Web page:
# BQM107

Keywords: Question

Icepick: On Table building, it was suggested that Black should cut at either point a in this type of shape:

Table play

The begining

I attempted this early on in quick game yesterday, with poor results.

The Rest

seems like the only reply to , as the whole point of was to cut, and throwing away the two Black stones go against that.

The ladder on didn't work, so continuing with a wasn't apealing.

I ended up treating lightly and hoping it would be useful later.

Better play?

My opponent and I discussed this afterwards, and came to the conclusion that in the first diagram was sub-par, even though it makes a pretty shape. Either or at a would have been better.

unkx80: Two comments. Surely is better in the last diagram, but I guess the hane of looks like an overplay?

Recommendation

I would say that here should suffice.

If the outside does matter, is this all that bad? After , if White a, then Black b.

Better

Andrew Grant: OK, I realise you wanted to try out the table shape, but really the a-b and c-d exchanges only serve to strengthen White. Just playing is good enough. If White answers at c the white area is still only a moyo, nothing to panic about - depending on the outside position a reduction at e may be feasible, for instance. Just because your sequence makes a good shape it doesn't make it best.

Bill: To second what Andrew says, suppose that you had already made the one space jump. Now you would not play the following exchange.

Tewari

Here is another idea for Black's play, though it is a bit advanced, and that is to make a probe in the corner and base your play on the side on White's response.[1]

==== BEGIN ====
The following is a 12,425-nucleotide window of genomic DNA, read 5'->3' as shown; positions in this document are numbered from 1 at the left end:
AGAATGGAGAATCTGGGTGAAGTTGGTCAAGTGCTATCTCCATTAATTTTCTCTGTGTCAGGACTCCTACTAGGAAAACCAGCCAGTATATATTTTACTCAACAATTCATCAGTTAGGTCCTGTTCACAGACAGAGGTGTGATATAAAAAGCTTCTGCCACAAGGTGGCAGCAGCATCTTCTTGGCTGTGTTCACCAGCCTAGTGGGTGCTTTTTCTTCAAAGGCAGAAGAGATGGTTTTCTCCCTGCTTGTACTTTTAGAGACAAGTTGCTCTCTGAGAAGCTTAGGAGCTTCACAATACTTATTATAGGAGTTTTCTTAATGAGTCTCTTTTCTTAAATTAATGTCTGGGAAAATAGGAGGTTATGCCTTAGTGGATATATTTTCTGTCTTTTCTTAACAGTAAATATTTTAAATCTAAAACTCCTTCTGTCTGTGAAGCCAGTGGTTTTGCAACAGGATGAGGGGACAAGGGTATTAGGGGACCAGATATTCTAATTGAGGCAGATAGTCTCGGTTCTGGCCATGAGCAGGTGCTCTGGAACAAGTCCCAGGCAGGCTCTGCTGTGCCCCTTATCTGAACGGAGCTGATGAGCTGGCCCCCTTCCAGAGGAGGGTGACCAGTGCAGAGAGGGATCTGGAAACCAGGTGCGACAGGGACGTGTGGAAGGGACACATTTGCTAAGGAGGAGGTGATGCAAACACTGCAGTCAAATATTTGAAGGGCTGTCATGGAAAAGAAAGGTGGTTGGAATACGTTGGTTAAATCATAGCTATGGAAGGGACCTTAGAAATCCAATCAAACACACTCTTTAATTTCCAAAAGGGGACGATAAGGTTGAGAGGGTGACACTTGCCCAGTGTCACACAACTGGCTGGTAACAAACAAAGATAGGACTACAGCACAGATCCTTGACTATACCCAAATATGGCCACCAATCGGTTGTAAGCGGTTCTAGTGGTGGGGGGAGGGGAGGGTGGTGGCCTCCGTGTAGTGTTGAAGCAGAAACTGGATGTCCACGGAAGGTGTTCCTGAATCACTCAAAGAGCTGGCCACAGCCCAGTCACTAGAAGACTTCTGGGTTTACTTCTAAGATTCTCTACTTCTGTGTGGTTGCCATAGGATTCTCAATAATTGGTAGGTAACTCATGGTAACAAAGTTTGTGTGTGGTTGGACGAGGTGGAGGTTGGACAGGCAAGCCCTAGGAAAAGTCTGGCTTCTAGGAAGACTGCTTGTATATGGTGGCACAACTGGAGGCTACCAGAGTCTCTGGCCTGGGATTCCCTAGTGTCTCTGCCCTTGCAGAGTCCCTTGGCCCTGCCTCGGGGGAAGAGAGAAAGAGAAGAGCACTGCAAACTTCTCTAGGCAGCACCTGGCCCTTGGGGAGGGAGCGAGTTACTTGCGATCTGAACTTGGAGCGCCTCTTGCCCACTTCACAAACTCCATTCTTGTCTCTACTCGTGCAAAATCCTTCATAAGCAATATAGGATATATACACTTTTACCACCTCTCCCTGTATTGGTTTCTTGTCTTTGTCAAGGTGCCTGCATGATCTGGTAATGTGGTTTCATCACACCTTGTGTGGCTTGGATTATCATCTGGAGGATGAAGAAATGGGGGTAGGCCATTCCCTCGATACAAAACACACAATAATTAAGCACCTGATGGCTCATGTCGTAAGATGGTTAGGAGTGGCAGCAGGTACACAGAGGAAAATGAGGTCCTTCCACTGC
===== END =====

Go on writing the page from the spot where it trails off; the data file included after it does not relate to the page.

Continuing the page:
Probe: Corner Aji

If extends, Black can jump at . Now, even if , Black has some aji in the corner. If - first, White would not respond to at .

Probe: Side Aji

If White protects the corner with and , Black has some aji on the side to use against White's lone stone.

Probe: Side Aji (ii)

Play might continue this way. Black plays tsuke-nobi and then cuts at to create some more aji. Now:

Probe: Side Aji (iii)

Black can turn the corner on White with - . White cannot respond too strongly, because of the aji of the stones.

And in the while-we-are-at-it department, Black's initial extension was too close.[2]

One space more

Black should extend all the way to . Now is small, and Black can be satisfied with . If White plays elsewhere, Black threatens to extend to a.

[1] Compare with the page Reduce high enclosure.

[2] There are reasons why this side formation isn't common; but the data bear out Bill's comment that in the second diagram of the page is an underplay. Charles

BQM107 last edited by BillSpight on August 18, 2003 - 16:25